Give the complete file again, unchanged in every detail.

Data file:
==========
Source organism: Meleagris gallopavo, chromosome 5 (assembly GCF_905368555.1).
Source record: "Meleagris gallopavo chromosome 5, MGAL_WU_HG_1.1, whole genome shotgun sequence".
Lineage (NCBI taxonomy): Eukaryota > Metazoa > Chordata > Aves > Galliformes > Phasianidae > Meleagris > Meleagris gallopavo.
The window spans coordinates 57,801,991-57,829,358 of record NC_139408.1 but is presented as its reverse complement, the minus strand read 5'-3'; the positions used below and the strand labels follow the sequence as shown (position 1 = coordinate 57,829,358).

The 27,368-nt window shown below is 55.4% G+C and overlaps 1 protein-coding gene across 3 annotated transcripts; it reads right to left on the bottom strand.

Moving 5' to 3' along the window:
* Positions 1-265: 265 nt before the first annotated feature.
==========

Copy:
Source organism: Meleagris gallopavo, chromosome 5 (assembly GCF_905368555.1).
Source record: "Meleagris gallopavo chromosome 5, MGAL_WU_HG_1.1, whole genome shotgun sequence".
Lineage (NCBI taxonomy): Eukaryota > Metazoa > Chordata > Aves > Galliformes > Phasianidae > Meleagris > Meleagris gallopavo.
The window spans coordinates 57,801,991-57,829,358 of record NC_139408.1 but is presented as its reverse complement, the minus strand read 5'-3'; the positions used below and the strand labels follow the sequence as shown (position 1 = coordinate 57,829,358).

The 27,368-nt window shown below is 55.4% G+C and overlaps 1 protein-coding gene across 3 annotated transcripts; it reads right to left on the bottom strand.

Moving 5' to 3' along the window:
* Positions 1-265: 265 nt before the first annotated feature.